Jeff Hangartner – Revealing the Path Less Travelled in Video Game Industry

Jeff HangartnerJeff Hangartner, the founder of the gaming start-up, Bulletproof Outlaws has been a professional developer of games over the last half a decade. Creator of Pixelation, the 1st Pixel Art Forum and also originator of the Pixel tutorials which have been published in the form of a book. Jeff has always been a pioneer of the gaming industry.

CG Today is proud to present Jeff’s exploration as he shares the whole process of creating a start-up right from day 1. With the belief that gaming development is coming back to its original “one programmer in the basement roots” idea, Bulletproof Outlaws is chronicling every step of its start-up process from strategies, to marketing, setting goals and outsourcing, successes and failures. The aim is to help other developers who have ideas but are intimidated by the whole start-up process and are not sure how to go about it.

You can visit his website Bulletproof Outlaws to know more about him or send an email to get connected.

Our business course is down to just one class a week now, as we work on our actual business-stuff the rest of the week.  It’s going to be mighty hard to wake up at 7am, half the fun of working on your own is being able to sleep in till noon haha Realistically though, down the road I’ll probably try to get myself into a regular work schedule just for the sake of developing a consistent work ethic. Guess I gotta’ learn to be “responsible” and all that jazz!

Game1 - Bulletproof Outlaws

…MAN I can’t wait to get cutscene stuff in my games. No idea if I’ll be able to do it for this first game, I don’t want to bite off too much more than I can chew…but here’s hoping!

Today I took a break from scaling/saving the art out to work on my marketing.  I believe that the majority of indie games do terrible because their creators don’t market their games. In a post I wrote about my marketing plan, I stress how important I feel marketing is, so I want to make sure I’ve got a handle on it.  Unfortunately it’s kind of time consuming.  I blew the majority of the day setting up a Press Kit structure that looks like so:

Game1 - Bulletproof Outlaws - Marketing

I figure I’ll tweak this depending on the game, because I probably won’t need 300dpi screenshots for the iPad and stuff.  But this is the jist.  The \Company_Bio\ will contain what the company is, what it does, short paragraph bios of whoever’s working here, and have all the contact/website info necessary…it’ll be in .DOC, .TXT, .HTML, and .PDF (just because each one is a quick “Save As…” so why not).  \Logos_Banners_&_Artwork\ will be anything company-related (like the above Bulletproof Outlaws banner at various sizes, with light/dark versions that’ll show up clearly on light/dark backgrounds, etc.).  It’ll also have game-related art, like the logo for the game, images of the characters as PNGs with transparent backgrounds, etc. for “sprucing up” the press release and/or reviews down the road.  \Press_Release\ will be the press release, in easy-to-cut-and-paste .DOC, .TXT, .HTML, and .PDF announcing the game or whatever.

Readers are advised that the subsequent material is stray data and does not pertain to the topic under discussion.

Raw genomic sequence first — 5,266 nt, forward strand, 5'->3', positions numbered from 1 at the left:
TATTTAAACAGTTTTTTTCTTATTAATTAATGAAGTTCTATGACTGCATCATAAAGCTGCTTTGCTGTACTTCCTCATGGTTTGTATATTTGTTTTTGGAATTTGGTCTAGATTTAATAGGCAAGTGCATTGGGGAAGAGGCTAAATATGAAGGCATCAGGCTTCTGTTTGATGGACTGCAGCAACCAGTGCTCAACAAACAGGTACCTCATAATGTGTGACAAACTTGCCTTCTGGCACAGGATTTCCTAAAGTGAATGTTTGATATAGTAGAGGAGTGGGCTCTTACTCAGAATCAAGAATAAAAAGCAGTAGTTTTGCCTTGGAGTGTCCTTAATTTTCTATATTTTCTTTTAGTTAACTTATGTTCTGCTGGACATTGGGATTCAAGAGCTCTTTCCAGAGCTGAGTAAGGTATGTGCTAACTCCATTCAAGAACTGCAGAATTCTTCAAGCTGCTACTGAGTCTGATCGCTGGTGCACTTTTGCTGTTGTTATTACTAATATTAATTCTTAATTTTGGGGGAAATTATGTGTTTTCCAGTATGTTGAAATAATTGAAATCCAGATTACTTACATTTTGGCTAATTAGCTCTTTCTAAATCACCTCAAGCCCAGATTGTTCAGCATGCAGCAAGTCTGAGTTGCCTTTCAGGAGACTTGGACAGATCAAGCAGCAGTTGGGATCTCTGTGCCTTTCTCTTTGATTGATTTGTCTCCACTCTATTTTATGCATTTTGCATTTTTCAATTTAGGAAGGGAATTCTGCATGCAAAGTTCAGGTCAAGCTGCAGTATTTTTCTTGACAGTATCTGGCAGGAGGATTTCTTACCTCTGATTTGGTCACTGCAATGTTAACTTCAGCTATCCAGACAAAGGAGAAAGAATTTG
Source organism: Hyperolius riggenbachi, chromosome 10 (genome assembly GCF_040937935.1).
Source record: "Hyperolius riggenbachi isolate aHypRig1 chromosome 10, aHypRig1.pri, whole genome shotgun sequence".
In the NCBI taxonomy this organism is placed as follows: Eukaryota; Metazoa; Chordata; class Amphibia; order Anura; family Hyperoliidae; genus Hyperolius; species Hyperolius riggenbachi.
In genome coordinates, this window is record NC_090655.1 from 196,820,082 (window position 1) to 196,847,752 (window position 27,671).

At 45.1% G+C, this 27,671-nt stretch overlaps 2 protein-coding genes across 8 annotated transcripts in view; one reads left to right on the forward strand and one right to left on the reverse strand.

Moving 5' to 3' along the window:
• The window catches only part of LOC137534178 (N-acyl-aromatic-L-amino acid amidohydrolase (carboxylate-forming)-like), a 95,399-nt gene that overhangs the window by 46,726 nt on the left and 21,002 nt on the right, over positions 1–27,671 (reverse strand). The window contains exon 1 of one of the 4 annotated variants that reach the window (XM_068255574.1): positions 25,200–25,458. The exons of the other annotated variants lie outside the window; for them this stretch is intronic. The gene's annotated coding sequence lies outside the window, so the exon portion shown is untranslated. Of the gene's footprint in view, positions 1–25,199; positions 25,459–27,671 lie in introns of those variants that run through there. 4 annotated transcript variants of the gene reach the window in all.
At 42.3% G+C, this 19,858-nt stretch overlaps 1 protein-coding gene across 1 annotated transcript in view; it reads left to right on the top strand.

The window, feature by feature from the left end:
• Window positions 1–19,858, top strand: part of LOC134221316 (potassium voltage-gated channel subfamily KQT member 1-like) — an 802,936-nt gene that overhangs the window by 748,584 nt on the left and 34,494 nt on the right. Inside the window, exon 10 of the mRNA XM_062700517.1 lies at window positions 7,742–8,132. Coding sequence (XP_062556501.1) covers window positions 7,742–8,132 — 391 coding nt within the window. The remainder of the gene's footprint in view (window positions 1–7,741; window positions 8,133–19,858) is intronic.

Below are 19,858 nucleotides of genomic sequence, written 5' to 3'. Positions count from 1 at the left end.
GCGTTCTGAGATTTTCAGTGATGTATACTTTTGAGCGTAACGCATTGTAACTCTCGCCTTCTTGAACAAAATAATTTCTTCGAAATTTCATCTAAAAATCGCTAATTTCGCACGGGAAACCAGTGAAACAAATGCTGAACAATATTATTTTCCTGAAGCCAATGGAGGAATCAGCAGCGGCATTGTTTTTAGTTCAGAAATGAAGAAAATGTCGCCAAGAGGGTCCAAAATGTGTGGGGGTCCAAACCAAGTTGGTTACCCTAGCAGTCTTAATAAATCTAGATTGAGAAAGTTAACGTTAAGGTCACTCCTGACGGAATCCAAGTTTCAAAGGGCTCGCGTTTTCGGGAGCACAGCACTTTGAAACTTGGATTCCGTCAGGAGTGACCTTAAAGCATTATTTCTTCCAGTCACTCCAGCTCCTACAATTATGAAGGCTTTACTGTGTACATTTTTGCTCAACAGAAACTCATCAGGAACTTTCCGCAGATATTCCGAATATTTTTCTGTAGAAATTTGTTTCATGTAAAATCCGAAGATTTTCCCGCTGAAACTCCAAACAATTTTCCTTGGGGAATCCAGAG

\Screenshots\ will have a handful of screenshots to choose from, like the title screen and a few action shots.  I’ll probably end up just stripping this down to one directory of shots instead of having \iPad\ and \300dpi_Print_Resolution\ so it’s not a huge .ZIP file and a shot from the iPhone4 won’t look much different than the iPhone3 (it’s literally just scaled up 200%, I don’t plan to re-arrange the layout or anything between the systems).  \Videos\ will be Shortcut links to URLs for YouTube videos related to the game (behind-the-scenes stuff, trailers, etc.).

All of this cost me $0 to put together, but sending or linking this Press Kit along with Press Releases should help. Imagine being a busy editor, scrambling to put up the day’s newest stories, going through a dozen of them in your Inbox. There’s the guy who sent “Hey man, can you write about my game?” There’s the guy who sent a mess of badly-re-sized screenshots named IMG004_04.BMP. Then there’s a gorgeous Press Kit with everything nicely organized and labelled, and text you can just read over then cut & paste and you have a new story up.  Which of those stories is most likely to make it into your update?

So my first marketing test will be to throw together a Press Release and try sending it out to get some traffic to my site. My devBlog is going to be a good resource for anyone who’s thinking of starting iPhone development or likes behind-the-scenes game dev stuff, but it won’t do anyone any good if they don’t know it exists.  I know there are a handful of different Press Release services so I’m going to look at pricing, targeting, reviews, etc. and choose one to try out and see if I get some readers and then post up the numbers when I get some results!

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